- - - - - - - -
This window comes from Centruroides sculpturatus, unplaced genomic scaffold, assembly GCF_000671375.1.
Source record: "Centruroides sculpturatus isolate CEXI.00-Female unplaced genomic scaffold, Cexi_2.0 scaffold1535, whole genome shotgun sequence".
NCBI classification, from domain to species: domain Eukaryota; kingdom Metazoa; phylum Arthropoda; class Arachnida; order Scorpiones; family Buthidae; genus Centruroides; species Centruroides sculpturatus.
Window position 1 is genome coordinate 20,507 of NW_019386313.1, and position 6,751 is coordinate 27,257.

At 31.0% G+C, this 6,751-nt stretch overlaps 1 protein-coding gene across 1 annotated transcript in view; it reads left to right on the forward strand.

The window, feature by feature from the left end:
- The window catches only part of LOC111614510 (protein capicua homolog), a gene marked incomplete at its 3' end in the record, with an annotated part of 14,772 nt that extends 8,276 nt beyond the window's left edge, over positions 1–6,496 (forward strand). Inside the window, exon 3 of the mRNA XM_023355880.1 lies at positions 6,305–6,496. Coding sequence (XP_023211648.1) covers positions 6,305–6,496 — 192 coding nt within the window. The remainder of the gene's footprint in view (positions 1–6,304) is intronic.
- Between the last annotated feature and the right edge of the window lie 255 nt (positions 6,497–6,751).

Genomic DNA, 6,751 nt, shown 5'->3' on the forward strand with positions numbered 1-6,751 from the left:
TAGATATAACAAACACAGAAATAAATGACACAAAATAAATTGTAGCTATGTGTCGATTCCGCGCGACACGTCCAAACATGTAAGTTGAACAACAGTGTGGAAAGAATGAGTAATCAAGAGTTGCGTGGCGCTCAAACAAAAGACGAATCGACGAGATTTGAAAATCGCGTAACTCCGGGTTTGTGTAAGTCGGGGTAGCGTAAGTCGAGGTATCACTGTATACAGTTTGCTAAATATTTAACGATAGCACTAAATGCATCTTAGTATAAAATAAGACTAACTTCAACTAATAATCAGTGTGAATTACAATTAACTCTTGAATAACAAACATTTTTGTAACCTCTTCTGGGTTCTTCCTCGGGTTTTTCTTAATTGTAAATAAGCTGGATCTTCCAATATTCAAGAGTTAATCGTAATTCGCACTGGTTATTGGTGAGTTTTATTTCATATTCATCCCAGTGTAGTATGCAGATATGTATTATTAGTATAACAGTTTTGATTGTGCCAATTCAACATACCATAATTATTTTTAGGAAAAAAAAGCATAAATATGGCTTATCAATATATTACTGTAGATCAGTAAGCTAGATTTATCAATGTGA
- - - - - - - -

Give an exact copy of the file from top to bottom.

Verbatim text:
This window comes from Centruroides sculpturatus, unplaced genomic scaffold, assembly GCF_000671375.1.
Source record: "Centruroides sculpturatus isolate CEXI.00-Female unplaced genomic scaffold, Cexi_2.0 scaffold1535, whole genome shotgun sequence".
NCBI classification, from domain to species: domain Eukaryota; kingdom Metazoa; phylum Arthropoda; class Arachnida; order Scorpiones; family Buthidae; genus Centruroides; species Centruroides sculpturatus.
Window position 1 is genome coordinate 20,507 of NW_019386313.1, and position 6,751 is coordinate 27,257.

At 31.0% G+C, this 6,751-nt stretch overlaps 1 protein-coding gene across 1 annotated transcript in view; it reads left to right on the forward strand.

The window, feature by feature from the left end:
- The window catches only part of LOC111614510 (protein capicua homolog), a gene marked incomplete at its 3' end in the record, with an annotated part of 14,772 nt that extends 8,276 nt beyond the window's left edge, over positions 1–6,496 (forward strand). Inside the window, exon 3 of the mRNA XM_023355880.1 lies at positions 6,305–6,496. Coding sequence (XP_023211648.1) covers positions 6,305–6,496 — 192 coding nt within the window. The remainder of the gene's footprint in view (positions 1–6,304) is intronic.
- Between the last annotated feature and the right edge of the window lie 255 nt (positions 6,497–6,751).

Genomic DNA, 6,751 nt, shown 5'->3' on the forward strand with positions numbered 1-6,751 from the left:
TAGATATAACAAACACAGAAATAAATGACACAAAATAAATTGTAGCTATGTGTCGATTCCGCGCGACACGTCCAAACATGTAAGTTGAACAACAGTGTGGAAAGAATGAGTAATCAAGAGTTGCGTGGCGCTCAAACAAAAGACGAATCGACGAGATTTGAAAATCGCGTAACTCCGGGTTTGTGTAAGTCGGGGTAGCGTAAGTCGAGGTATCACTGTATACAGTTTGCTAAATATTTAACGATAGCACTAAATGCATCTTAGTATAAAATAAGACTAACTTCAACTAATAATCAGTGTGAATTACAATTAACTCTTGAATAACAAACATTTTTGTAACCTCTTCTGGGTTCTTCCTCGGGTTTTTCTTAATTGTAAATAAGCTGGATCTTCCAATATTCAAGAGTTAATCGTAATTCGCACTGGTTATTGGTGAGTTTTATTTCATATTCATCCCAGTGTAGTATGCAGATATGTATTATTAGTATAACAGTTTTGATTGTGCCAATTCAACATACCATAATTATTTTTAGGAAAAAAAAGCATAAATATGGCTTATCAATATATTACTGTAGATCAGTAAGCTAGATTTATCAATGTGA